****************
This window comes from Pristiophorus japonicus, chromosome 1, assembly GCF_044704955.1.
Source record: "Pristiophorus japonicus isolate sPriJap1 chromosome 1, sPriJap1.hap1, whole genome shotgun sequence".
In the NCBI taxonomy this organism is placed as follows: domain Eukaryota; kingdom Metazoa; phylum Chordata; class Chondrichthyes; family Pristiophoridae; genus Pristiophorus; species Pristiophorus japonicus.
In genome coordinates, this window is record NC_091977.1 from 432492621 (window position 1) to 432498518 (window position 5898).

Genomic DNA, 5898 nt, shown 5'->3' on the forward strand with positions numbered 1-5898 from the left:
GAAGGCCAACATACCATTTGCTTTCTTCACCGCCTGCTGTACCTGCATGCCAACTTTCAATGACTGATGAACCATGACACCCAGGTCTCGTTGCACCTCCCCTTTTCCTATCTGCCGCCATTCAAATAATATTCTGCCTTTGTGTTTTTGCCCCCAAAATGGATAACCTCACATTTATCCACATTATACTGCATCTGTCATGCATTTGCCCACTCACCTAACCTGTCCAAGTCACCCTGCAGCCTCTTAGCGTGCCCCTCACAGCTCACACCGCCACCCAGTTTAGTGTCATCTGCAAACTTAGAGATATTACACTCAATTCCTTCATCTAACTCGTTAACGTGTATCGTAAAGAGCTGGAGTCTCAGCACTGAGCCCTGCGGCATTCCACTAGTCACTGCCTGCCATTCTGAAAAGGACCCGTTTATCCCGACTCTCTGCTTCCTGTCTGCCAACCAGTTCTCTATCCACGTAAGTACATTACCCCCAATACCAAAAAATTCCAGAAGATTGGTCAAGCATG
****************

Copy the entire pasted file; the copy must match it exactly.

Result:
This window comes from Pristiophorus japonicus, chromosome 1, assembly GCF_044704955.1.
Source record: "Pristiophorus japonicus isolate sPriJap1 chromosome 1, sPriJap1.hap1, whole genome shotgun sequence".
In the NCBI taxonomy this organism is placed as follows: domain Eukaryota; kingdom Metazoa; phylum Chordata; class Chondrichthyes; family Pristiophoridae; genus Pristiophorus; species Pristiophorus japonicus.
In genome coordinates, this window is record NC_091977.1 from 432492621 (window position 1) to 432498518 (window position 5898).

Genomic DNA, 5898 nt, shown 5'->3' on the forward strand with positions numbered 1-5898 from the left:
GAAGGCCAACATACCATTTGCTTTCTTCACCGCCTGCTGTACCTGCATGCCAACTTTCAATGACTGATGAACCATGACACCCAGGTCTCGTTGCACCTCCCCTTTTCCTATCTGCCGCCATTCAAATAATATTCTGCCTTTGTGTTTTTGCCCCCAAAATGGATAACCTCACATTTATCCACATTATACTGCATCTGTCATGCATTTGCCCACTCACCTAACCTGTCCAAGTCACCCTGCAGCCTCTTAGCGTGCCCCTCACAGCTCACACCGCCACCCAGTTTAGTGTCATCTGCAAACTTAGAGATATTACACTCAATTCCTTCATCTAACTCGTTAACGTGTATCGTAAAGAGCTGGAGTCTCAGCACTGAGCCCTGCGGCATTCCACTAGTCACTGCCTGCCATTCTGAAAAGGACCCGTTTATCCCGACTCTCTGCTTCCTGTCTGCCAACCAGTTCTCTATCCACGTAAGTACATTACCCCCAATACCAAAAAATTCCAGAAGATTGGTCAAGCATG